Biosafety Level 2 (BL2)
A BL2 biological agent presents a moderate risk to personnel and also to the environment. Best examples of biosafety level 2 are Mycobacterium, Salmonella choleraeusis and Streptococcus pneumonia. These organism exist a moderate risk to personnel handling them and to the environment. In case the accident happens and the person is exposed to this laboratory BL2 microorganism, there is little risk of it spreading and also the risk of infection is low.

Access to a BL2 laboratory is restricted so that the safety level of personnel is maintained even though the person is not aware of it. There are autoclaves in such laboratories to decontaminate biological waste material and also the use of biological safety cabinet is important to avoid exposure of BL2 microorganisms. The use of personal protective equipment that is Coats, gloves and face masks is mandatory in such laboratories. Trained persons and scientist supervise such laboratory work in order to maintain the safety of people and environment.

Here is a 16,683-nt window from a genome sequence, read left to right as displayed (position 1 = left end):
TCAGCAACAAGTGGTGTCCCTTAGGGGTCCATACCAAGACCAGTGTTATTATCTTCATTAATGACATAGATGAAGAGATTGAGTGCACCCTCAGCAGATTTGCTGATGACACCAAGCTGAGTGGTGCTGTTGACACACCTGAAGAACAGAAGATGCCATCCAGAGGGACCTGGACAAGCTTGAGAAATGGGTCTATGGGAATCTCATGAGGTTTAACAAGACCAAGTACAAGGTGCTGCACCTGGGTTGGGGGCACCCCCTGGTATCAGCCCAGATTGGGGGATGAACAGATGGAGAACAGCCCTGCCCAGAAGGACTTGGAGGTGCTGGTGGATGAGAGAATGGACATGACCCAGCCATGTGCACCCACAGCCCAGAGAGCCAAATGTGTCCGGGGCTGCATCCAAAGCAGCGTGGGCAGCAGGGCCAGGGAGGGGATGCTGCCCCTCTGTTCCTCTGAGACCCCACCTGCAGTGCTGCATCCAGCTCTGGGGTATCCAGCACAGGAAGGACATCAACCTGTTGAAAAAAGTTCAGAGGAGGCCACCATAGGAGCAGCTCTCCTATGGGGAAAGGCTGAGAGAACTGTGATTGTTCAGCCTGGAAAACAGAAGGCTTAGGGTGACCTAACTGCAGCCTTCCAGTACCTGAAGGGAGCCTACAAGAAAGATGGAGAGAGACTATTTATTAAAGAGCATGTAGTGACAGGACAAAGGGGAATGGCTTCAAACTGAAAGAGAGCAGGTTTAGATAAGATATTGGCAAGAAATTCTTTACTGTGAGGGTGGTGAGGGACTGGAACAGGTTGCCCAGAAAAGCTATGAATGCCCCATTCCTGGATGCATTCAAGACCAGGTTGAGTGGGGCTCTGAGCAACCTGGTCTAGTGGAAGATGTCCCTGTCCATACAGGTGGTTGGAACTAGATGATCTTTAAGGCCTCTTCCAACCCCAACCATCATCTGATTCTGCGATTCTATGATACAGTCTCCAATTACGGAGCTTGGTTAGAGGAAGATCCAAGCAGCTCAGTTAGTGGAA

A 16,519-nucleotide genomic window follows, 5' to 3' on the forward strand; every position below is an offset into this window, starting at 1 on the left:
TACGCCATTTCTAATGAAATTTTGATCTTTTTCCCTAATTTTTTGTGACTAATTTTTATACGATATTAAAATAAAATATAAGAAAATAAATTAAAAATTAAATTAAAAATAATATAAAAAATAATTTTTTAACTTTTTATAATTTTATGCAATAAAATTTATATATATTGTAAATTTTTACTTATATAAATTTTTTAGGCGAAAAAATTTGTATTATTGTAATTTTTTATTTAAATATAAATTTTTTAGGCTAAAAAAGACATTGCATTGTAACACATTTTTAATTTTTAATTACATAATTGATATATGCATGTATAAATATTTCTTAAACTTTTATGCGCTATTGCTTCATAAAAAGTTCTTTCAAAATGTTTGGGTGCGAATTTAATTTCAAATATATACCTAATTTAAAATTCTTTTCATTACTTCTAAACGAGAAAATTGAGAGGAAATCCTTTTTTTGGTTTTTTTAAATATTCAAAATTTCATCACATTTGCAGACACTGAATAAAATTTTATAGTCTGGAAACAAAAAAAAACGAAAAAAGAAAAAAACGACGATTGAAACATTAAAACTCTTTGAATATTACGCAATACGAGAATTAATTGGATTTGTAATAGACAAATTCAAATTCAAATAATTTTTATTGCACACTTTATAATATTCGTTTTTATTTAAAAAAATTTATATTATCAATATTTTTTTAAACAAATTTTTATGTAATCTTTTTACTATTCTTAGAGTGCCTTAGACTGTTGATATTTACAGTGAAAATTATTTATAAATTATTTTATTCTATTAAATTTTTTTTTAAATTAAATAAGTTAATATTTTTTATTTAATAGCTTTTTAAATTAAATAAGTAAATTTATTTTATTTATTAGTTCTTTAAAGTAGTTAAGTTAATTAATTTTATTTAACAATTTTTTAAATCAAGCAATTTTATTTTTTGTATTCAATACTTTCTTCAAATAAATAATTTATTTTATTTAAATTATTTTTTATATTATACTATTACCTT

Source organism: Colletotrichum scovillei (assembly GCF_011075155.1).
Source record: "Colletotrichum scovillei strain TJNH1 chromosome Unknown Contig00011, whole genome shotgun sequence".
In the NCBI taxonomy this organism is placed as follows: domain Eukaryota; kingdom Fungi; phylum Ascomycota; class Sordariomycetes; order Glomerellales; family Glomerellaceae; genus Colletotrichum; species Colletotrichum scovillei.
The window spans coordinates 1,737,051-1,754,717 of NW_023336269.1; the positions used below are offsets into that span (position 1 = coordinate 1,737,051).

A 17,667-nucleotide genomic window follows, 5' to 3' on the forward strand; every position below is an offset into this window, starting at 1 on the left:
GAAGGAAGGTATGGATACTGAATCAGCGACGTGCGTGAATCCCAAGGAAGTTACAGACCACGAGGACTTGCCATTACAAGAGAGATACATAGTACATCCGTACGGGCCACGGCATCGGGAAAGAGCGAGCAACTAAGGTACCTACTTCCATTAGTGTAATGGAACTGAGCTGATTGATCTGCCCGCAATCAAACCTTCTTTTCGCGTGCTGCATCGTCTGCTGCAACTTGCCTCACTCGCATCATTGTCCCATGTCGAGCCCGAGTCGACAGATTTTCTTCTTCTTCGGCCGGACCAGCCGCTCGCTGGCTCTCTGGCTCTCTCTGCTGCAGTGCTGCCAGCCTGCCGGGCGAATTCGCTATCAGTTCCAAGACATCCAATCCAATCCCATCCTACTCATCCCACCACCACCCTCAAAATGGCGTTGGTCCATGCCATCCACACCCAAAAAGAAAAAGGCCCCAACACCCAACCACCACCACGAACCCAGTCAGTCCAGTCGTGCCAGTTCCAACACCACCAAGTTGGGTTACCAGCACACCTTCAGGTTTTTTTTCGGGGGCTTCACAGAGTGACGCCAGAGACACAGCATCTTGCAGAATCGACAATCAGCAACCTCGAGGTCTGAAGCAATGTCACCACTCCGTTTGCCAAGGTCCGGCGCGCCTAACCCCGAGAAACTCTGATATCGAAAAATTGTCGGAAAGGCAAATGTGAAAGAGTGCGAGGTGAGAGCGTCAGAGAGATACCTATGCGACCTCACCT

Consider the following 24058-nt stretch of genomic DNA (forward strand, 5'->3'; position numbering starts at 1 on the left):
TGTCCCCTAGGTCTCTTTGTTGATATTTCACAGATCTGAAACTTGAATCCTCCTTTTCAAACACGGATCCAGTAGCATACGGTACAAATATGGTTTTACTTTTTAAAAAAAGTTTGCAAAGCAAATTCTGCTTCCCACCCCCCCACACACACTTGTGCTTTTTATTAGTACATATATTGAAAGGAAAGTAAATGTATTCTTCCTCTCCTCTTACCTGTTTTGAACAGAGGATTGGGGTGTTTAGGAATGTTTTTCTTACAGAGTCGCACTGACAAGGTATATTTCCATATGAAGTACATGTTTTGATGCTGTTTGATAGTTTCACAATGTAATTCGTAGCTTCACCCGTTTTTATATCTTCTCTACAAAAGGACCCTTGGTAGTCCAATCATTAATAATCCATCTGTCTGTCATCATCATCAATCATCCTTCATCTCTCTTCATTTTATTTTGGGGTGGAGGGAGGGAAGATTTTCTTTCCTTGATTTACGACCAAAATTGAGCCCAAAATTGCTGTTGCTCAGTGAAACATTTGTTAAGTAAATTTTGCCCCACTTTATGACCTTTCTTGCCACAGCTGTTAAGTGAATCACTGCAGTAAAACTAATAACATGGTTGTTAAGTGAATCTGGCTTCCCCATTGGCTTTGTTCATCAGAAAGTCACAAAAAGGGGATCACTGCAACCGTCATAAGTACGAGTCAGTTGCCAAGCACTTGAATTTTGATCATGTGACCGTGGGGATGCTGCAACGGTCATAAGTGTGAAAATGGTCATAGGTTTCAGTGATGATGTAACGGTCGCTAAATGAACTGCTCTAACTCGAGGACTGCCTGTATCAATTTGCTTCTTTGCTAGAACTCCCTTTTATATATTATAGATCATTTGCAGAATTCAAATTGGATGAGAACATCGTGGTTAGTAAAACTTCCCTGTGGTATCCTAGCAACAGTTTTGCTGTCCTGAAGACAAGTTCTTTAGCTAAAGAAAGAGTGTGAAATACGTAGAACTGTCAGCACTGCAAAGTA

Biosafety Level 3 (BL3)
BL3 biological agents are organism which can cause serious diseases in humans, animals and also in plated whenever they are exposed. Examples of microorganism in this classification are Leishmania donovani, Mycobacterium tuberculosis, Francisella tularensis, Bacillus anthracis, West Nile Virus , Chlamydia psittaci, Venezuelan equine encephalitis virus,SARS coronavirus, , Eastern equine encephalitis virus, Salmonella typhi, Rift Valley fever virus, Coxiella burnetii and Rickettsia rickettsii.